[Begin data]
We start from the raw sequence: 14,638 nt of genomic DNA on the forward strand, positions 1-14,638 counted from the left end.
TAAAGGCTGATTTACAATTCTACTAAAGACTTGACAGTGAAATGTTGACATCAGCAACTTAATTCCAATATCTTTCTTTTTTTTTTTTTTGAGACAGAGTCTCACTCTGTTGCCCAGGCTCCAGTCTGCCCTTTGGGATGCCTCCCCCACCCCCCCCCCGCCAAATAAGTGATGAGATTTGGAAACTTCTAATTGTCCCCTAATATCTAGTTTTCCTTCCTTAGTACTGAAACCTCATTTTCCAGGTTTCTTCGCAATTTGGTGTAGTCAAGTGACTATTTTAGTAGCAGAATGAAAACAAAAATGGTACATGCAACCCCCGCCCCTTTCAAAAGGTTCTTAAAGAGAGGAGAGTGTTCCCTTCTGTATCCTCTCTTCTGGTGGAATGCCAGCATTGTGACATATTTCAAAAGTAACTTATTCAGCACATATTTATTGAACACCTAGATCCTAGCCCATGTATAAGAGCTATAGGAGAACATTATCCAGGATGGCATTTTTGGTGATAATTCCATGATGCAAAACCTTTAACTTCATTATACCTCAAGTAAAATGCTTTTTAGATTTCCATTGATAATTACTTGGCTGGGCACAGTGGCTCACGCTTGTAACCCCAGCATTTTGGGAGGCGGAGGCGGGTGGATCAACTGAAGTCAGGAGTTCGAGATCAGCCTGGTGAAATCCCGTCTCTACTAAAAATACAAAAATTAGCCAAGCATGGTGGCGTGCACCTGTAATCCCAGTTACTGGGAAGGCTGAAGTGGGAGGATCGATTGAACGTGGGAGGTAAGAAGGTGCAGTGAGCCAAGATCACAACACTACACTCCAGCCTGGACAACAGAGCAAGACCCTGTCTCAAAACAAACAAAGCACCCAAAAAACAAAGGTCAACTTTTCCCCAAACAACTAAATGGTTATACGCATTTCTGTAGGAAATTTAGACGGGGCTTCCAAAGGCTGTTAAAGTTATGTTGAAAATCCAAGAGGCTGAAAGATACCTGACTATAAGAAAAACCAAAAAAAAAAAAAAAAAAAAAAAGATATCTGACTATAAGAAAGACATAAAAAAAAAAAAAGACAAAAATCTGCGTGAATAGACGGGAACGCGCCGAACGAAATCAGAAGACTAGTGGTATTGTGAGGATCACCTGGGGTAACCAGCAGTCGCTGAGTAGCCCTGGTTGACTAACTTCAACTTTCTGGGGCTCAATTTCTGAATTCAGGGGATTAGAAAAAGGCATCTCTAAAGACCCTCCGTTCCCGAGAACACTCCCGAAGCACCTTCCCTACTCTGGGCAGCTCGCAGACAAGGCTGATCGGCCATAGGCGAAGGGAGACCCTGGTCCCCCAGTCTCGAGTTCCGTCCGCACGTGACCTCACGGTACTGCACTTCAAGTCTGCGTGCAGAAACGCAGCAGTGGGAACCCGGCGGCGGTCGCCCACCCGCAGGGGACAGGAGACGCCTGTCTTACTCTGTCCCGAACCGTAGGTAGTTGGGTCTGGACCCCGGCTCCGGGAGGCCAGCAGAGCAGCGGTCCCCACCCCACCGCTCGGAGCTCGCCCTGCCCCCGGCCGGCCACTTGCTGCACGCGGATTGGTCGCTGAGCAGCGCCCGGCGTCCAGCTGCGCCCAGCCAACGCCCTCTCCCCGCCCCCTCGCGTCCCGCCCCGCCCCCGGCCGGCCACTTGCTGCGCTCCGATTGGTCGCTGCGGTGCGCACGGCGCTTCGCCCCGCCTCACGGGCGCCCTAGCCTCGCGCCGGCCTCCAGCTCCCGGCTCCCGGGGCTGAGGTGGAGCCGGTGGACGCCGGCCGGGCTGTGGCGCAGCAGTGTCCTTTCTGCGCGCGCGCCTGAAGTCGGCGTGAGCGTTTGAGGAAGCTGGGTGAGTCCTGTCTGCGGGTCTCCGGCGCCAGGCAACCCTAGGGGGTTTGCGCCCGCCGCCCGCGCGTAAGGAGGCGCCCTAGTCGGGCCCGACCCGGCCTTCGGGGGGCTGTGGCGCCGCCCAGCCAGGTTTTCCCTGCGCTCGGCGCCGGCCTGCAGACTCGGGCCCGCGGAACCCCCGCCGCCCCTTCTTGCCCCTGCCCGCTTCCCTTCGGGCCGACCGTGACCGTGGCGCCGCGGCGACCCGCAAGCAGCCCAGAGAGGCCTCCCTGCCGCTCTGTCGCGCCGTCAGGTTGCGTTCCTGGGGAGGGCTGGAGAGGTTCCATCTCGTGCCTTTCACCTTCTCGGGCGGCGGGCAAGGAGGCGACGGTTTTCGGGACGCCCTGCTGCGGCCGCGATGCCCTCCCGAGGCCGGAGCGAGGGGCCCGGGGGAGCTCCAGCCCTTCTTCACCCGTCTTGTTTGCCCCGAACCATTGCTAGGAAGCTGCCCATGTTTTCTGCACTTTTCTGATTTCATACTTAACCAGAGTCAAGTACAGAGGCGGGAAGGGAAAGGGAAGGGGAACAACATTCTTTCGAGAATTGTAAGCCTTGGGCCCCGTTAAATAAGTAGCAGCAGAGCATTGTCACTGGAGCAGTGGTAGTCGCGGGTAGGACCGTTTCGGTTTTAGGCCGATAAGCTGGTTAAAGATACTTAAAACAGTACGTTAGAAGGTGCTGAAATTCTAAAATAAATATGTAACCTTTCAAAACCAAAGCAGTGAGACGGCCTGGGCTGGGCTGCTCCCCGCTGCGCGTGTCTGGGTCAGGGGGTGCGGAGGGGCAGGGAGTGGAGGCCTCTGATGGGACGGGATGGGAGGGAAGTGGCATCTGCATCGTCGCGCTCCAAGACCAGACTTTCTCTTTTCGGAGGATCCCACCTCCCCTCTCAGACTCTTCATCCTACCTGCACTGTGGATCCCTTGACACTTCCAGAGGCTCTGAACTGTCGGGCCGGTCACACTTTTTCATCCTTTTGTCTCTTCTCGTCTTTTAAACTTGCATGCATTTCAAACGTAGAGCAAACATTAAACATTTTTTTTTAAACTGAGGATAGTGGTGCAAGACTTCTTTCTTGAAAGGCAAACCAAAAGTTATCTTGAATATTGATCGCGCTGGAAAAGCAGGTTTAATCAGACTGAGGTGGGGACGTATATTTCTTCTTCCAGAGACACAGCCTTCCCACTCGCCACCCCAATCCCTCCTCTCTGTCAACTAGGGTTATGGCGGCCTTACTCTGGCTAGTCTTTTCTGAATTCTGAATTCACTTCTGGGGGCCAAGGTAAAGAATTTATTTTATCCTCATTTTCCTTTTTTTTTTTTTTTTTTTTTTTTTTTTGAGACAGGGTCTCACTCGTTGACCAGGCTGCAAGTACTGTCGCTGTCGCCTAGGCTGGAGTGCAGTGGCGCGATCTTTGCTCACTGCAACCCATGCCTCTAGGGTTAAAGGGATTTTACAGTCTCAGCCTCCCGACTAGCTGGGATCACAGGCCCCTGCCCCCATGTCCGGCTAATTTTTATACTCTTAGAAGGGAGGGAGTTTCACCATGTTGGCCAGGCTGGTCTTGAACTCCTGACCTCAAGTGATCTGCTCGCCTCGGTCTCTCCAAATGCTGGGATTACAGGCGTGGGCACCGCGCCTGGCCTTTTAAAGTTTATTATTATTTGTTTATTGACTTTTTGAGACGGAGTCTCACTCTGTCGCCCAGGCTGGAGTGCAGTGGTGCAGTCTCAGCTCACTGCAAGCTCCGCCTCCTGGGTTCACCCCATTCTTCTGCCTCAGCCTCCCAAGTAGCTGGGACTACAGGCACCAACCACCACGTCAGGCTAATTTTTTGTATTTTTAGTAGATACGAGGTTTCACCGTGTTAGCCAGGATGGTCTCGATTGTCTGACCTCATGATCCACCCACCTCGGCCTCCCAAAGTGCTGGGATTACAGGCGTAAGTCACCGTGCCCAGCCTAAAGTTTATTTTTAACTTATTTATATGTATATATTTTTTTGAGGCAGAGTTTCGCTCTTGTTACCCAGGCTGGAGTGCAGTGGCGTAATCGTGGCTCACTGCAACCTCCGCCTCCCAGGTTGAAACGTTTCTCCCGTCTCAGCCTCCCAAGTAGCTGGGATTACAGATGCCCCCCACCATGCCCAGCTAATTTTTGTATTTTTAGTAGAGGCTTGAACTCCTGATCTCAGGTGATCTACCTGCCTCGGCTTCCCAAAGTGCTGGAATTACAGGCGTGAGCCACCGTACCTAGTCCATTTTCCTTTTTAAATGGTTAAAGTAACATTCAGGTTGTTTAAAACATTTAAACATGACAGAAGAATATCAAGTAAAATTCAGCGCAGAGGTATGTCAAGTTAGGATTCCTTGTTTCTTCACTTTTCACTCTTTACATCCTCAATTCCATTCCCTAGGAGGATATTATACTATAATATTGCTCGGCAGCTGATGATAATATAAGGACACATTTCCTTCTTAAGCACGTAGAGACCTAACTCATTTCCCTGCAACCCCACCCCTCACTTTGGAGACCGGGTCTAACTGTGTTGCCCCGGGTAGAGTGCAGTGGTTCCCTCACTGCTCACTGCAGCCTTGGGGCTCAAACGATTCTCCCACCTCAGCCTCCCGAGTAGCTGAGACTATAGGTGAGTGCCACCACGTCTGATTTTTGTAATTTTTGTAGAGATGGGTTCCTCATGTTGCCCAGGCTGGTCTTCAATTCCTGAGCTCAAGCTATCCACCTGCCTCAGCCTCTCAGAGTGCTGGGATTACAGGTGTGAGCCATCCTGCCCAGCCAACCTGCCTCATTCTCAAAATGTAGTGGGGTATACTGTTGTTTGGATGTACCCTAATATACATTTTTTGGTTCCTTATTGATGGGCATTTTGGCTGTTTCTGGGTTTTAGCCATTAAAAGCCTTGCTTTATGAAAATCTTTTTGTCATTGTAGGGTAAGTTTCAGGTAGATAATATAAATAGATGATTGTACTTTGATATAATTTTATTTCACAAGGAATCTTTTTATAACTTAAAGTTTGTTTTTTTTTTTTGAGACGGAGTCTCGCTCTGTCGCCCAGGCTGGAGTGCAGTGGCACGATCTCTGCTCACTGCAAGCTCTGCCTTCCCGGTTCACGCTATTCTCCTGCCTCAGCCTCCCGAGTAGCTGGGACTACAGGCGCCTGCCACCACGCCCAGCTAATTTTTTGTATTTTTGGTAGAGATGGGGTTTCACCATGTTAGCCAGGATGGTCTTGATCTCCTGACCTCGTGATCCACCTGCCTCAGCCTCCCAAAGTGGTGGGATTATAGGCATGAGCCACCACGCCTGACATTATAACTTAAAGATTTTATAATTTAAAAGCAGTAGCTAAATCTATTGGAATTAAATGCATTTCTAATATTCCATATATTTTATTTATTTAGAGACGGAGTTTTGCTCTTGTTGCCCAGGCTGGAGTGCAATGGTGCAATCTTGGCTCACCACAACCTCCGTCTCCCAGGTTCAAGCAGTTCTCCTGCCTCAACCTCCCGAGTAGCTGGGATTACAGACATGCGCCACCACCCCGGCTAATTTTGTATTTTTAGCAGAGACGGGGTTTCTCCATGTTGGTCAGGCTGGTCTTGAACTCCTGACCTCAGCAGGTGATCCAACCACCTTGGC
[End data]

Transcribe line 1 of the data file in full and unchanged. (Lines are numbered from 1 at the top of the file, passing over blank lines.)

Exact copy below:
We start from the raw sequence: 14,638 nt of genomic DNA on the forward strand, positions 1-14,638 counted from the left end.